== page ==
Wednesday, October 1, 2014
Review: Hello From the Gillespies by Monica McInerney
Read from September 28 to October 01, 2014
Thanks to NetGalley for providing an ARC of this book in exchange for an honest review.
I was really surprised at how quickly I finished Hello From the Gillespies, considering it was 600+ pages long. I'm not one to be daunted by long books, but it does usually take a few days to finish them. This one, however, just begged to be read. I couldn't wait to get home from work just so I could read more of it. It's been quite a while since I've been that eager to finish a book.
Angela Gillespie sends her annual Christmas letter to her friends and family every year on December 1st. It always paints a pleasant, if not entirely accurate, picture of a perfect family. This year, however, Angela tells the truth, and while the recipients of the letter are amused and intrigued, her immediate family is definitely not. No one is spared the bitter truth - not even her ten-year old son, Ig. In addition to dealing with her persistent headaches, she also has to worry about her family - her three adult daughters have just returned home after having their own meltdowns, and her husband has become gradually distant. She never intends to actually send the email, but in a stroke of bad luck, it's sent anyway. Her children come to terms with it fairly quickly, but it does nothing to help her reconcile with her husband.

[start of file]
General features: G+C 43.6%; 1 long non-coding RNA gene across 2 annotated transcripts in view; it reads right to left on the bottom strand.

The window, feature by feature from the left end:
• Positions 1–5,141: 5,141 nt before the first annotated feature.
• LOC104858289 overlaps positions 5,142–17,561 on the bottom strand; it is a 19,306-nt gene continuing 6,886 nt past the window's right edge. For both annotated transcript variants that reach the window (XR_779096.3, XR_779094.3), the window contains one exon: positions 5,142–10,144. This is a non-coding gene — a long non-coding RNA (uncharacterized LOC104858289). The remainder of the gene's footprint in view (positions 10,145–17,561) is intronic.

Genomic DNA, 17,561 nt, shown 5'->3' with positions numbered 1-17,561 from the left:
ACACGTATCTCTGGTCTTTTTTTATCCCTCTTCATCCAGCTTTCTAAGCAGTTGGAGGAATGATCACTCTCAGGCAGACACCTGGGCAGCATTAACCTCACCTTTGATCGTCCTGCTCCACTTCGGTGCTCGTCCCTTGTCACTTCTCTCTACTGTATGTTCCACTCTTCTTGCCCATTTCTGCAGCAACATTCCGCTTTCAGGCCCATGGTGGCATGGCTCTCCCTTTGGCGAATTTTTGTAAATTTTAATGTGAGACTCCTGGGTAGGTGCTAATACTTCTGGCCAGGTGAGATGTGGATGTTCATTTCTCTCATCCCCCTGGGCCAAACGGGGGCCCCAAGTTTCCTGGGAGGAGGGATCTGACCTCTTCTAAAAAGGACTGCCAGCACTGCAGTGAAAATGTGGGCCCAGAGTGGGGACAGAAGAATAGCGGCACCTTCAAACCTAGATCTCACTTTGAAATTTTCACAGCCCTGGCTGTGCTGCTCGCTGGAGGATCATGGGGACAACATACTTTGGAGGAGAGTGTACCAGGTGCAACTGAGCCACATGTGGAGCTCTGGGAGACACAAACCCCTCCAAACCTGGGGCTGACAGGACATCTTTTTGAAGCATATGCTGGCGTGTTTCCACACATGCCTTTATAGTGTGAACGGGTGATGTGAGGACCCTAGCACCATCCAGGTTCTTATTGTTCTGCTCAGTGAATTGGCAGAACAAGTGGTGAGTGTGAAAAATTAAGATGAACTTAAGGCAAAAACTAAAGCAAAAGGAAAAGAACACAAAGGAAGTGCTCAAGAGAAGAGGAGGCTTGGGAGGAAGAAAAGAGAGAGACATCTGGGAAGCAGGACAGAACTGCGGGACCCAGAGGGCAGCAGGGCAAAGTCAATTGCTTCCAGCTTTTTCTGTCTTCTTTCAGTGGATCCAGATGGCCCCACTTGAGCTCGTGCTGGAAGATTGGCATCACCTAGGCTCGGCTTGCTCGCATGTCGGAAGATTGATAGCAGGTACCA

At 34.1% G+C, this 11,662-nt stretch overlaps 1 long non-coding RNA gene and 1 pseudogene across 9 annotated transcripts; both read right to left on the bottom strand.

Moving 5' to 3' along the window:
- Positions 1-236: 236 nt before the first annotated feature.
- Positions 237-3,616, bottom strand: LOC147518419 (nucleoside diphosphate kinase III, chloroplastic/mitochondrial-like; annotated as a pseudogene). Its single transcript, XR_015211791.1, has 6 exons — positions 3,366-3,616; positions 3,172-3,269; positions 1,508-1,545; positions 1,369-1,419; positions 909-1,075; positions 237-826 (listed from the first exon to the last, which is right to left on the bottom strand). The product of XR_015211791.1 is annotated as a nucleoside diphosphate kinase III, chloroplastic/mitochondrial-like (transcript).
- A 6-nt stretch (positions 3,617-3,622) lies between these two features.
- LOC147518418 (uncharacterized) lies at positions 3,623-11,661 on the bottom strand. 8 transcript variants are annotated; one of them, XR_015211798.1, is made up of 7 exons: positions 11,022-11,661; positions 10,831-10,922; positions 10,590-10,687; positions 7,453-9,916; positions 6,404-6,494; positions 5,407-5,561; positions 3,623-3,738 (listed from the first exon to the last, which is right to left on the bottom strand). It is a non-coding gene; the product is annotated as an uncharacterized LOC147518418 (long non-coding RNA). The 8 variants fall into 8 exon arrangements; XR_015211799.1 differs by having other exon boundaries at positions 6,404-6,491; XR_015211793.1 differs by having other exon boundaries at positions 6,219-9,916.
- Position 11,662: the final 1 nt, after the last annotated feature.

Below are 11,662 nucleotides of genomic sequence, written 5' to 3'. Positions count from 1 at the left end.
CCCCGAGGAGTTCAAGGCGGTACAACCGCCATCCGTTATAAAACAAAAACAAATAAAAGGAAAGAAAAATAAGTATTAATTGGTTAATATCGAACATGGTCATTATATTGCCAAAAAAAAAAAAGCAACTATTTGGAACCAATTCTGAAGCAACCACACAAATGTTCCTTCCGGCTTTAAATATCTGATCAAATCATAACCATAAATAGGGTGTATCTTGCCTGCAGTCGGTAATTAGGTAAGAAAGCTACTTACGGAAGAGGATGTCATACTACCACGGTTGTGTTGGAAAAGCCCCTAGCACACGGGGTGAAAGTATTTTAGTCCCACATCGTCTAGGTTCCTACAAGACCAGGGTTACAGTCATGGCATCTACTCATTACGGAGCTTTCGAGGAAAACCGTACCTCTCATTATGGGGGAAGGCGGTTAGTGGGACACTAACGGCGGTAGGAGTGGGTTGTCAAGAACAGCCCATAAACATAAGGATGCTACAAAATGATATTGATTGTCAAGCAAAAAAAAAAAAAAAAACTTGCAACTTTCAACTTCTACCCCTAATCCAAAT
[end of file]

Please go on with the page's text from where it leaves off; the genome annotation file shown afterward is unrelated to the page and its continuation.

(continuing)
I don't want to say too much more, as I think the plot twists involved are better left unspoiled, but I thoroughly enjoyed this book. I was truly invested in these characters, and wanted everything to work out for all of the Gillespies in the end. In a cast of characters this large, it's sometimes hard to keep everyone straight, especially at the beginning, but that was never a problem with Hello From the Gillespies.
Set in the Australian outback, Monica McInerney does an incredible job of describing the landscape. I feel as though I've seen a picture of the Gillespies' station, as it seems almost indelibly fixed in my memory.
I would highly recommend this to anyone interested in contemporary novels dealing with the complexities of familial relationships.
Rating (out of five stars):
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Monica McInerney's website